Some 13 miles north-west of Leicester lies the small village of Heather (pronounced ‘Heether’). Its nearest larger neighbour Ibstock is a couple of miles to the south-east. In the Domesday book of 1086 the village is called Hadre meaning the heathlands. It has seen coal mining and brick works in its past and is situated next to the Sence Valley Country Park which was home to a large open cast coal mine which removed 8 million tonnes of coal. It has now been landscaped with a lake, trees and open land with plenty of walks.
The church of St John the Baptist is of the English Decorated style which dates between 1275 and 1380. The earliest parts of the church are the nave and south aisle which date from this period. The clerestory windows were added in the 15th century as well as the tower. The church consists of a west tower, nave, north & south aisles and chancel. In 1846-47 the church underwent restoration by a H. I. Stevens of Derby, the chancel was rebuilt, the north aisle added (in Decorated style) and a short recessed spire removed. There is a piscina in the south aisle and in the chancel a monument to a Stephen Everard (died 1615) who is represented with his wife and seven children in the attitude of prayer.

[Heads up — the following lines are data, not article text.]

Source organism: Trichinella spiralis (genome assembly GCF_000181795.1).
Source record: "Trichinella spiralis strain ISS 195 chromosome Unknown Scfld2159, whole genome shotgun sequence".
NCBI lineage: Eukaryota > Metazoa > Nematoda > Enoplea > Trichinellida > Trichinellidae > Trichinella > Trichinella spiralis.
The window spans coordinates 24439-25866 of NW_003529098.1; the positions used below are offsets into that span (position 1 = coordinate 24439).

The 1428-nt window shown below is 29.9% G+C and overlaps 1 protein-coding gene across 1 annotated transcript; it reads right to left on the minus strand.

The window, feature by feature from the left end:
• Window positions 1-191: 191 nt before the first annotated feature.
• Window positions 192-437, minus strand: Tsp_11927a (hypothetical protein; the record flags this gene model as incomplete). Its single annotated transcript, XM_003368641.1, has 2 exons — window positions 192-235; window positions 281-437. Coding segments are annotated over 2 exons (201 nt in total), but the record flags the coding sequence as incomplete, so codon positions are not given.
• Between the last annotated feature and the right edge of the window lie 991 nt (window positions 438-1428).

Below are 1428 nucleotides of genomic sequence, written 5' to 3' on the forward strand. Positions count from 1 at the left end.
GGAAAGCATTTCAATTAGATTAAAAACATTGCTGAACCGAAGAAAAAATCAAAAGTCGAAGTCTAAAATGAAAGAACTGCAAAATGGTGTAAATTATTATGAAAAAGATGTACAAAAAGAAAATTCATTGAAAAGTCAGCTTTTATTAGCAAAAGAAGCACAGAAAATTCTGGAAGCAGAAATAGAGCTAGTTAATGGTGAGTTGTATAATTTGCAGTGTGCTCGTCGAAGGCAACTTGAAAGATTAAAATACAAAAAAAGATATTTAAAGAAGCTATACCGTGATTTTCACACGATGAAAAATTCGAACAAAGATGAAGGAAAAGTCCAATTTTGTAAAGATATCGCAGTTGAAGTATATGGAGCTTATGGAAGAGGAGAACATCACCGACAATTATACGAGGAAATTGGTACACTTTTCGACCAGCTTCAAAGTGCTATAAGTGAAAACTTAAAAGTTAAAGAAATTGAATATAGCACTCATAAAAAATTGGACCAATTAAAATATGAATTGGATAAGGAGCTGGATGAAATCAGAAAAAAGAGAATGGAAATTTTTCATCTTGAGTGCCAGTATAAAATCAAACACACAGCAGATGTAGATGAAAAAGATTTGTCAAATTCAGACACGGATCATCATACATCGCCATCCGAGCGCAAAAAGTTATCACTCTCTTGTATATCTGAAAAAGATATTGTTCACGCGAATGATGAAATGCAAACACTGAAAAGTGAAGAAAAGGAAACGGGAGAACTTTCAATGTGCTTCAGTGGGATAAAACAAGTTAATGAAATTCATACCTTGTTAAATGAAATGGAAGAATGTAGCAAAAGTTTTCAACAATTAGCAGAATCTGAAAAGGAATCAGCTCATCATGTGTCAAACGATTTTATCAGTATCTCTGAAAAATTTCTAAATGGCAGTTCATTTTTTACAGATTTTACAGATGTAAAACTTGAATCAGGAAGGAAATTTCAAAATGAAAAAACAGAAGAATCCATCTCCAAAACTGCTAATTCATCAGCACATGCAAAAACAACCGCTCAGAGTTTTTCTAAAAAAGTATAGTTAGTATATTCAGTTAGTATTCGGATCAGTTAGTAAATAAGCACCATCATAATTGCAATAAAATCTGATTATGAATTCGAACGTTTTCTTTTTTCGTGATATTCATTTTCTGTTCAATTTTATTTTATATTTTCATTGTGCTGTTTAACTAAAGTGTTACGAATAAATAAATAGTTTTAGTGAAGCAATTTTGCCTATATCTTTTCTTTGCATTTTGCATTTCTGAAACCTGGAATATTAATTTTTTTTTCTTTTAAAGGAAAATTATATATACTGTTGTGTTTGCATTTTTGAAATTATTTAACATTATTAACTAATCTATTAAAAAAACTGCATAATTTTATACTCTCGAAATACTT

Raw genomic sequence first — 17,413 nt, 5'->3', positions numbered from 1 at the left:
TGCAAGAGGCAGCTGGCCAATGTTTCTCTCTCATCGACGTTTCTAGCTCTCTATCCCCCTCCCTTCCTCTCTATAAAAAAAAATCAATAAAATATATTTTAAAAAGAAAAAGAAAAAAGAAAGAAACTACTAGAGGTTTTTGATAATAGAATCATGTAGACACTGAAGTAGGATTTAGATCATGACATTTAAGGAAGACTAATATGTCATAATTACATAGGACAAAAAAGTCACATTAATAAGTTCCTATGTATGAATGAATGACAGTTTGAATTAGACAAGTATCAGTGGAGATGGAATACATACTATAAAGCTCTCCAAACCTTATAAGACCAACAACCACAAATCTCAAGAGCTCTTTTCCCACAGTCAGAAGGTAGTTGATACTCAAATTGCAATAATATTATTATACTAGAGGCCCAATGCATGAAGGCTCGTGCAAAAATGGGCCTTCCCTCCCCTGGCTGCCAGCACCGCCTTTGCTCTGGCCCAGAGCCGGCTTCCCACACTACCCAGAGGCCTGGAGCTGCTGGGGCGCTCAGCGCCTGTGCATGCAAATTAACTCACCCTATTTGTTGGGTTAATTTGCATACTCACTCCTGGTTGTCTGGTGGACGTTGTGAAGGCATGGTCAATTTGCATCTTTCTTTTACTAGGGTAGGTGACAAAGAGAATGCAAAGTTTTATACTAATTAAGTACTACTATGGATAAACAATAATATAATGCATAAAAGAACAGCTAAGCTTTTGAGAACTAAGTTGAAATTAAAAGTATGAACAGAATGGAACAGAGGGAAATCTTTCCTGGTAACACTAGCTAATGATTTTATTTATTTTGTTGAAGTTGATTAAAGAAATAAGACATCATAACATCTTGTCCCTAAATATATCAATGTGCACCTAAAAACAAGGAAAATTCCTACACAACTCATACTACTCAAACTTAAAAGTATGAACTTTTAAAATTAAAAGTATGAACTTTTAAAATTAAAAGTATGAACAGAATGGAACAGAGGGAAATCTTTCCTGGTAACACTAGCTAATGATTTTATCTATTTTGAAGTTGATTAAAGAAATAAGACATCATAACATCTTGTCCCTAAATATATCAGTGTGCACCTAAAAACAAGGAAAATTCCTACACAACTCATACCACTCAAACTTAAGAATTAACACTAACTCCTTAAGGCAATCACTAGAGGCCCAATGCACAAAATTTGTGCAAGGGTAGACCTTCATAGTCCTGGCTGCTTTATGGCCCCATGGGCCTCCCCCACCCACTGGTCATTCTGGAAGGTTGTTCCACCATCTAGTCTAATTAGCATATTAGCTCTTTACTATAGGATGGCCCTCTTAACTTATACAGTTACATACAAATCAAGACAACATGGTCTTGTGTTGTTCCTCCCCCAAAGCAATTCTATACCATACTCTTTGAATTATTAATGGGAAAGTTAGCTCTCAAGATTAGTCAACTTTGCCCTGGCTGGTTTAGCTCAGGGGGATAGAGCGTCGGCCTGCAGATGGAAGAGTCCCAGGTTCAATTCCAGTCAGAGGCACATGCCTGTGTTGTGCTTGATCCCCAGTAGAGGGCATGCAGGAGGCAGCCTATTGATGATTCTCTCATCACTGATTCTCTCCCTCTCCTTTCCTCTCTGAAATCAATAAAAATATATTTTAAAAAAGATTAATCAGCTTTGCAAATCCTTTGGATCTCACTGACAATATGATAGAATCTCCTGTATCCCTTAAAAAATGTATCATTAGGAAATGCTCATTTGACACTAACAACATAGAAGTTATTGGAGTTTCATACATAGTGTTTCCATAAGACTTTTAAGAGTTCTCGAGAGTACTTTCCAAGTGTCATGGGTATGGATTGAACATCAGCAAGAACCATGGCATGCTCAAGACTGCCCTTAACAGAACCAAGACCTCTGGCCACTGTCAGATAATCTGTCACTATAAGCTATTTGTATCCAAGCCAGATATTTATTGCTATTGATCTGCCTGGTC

In 1885 the chancel was decorated at the cost of the rector, a remarkable beautiful stained glass window by Burlison and Grylls was inserted to the memory of three previous rectors. The font probably dates from the Victorian period although the base may be older. At the west end of the church is a fine organ gallery, this was erected as a memorial to those who lost their lives during the two World Wars. The clock has recently been re-gilded and there was scaffolding around the tower a week before my arrival.
Although Heather does not have great monuments or outstanding architecture the church of St John the Baptist at Heather is very pleasant. With its whitewashed walls and windows it is an attractive church. There is parking on the road outside and there are amenities in the village.